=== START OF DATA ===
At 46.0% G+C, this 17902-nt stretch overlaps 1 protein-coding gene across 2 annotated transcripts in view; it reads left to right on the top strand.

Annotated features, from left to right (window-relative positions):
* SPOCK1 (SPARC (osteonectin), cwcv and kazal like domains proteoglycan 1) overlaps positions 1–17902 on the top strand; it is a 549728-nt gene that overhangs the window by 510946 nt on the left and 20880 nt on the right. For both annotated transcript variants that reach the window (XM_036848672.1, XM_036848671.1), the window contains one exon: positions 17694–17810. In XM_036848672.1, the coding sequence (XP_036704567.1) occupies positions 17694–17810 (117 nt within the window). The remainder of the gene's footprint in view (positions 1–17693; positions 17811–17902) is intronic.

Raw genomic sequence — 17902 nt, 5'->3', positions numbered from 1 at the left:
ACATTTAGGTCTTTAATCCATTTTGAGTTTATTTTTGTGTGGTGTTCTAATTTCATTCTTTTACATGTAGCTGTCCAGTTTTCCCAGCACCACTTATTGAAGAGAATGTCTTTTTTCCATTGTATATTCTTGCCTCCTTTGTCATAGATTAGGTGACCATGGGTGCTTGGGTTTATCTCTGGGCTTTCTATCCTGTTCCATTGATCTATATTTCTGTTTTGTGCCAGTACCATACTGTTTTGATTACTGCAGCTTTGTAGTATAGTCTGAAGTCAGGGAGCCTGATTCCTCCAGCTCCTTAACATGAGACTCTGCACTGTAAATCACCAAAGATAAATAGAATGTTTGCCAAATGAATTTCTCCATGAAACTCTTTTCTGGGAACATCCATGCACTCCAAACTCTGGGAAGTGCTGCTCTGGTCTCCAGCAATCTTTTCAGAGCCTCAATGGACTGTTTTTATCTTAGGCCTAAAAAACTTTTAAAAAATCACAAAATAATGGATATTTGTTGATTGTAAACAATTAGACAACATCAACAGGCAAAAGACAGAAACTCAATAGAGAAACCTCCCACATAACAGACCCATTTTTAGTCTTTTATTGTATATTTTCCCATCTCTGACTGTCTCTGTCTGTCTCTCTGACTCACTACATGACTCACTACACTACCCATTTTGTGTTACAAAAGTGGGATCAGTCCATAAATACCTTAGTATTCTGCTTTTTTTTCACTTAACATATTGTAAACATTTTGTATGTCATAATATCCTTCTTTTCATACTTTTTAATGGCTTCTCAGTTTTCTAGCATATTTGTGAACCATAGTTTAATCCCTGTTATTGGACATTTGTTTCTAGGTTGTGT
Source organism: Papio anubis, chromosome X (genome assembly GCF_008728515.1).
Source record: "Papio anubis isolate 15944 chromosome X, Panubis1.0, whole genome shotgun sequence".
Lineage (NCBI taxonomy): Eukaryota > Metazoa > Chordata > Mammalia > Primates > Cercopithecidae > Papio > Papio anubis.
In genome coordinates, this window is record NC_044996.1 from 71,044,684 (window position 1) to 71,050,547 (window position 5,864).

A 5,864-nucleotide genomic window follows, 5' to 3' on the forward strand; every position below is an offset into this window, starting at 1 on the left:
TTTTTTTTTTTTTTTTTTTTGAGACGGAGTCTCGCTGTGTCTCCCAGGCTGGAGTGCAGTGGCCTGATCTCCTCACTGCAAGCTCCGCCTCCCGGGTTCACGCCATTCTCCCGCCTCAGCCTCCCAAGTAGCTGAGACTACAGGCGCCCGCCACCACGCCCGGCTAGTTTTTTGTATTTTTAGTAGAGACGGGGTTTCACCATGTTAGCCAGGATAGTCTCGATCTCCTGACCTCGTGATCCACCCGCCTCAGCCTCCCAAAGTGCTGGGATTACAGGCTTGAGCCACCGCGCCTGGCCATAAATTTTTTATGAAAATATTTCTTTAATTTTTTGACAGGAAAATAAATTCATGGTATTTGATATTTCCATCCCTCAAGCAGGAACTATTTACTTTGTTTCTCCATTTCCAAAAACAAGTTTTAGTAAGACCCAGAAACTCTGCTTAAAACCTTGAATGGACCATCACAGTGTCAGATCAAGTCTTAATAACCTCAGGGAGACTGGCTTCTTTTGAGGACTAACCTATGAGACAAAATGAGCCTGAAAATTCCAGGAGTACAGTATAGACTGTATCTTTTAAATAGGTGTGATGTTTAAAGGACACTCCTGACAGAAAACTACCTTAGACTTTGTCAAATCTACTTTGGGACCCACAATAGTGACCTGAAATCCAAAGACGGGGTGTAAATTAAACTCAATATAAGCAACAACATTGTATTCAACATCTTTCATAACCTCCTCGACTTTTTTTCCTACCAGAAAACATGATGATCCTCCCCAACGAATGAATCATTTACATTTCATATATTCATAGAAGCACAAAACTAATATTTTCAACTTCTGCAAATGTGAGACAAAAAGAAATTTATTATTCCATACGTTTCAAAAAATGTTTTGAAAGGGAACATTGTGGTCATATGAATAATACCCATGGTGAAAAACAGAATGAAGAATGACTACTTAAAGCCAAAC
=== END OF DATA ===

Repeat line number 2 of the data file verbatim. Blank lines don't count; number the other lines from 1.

Annotated features, from left to right (window-relative positions):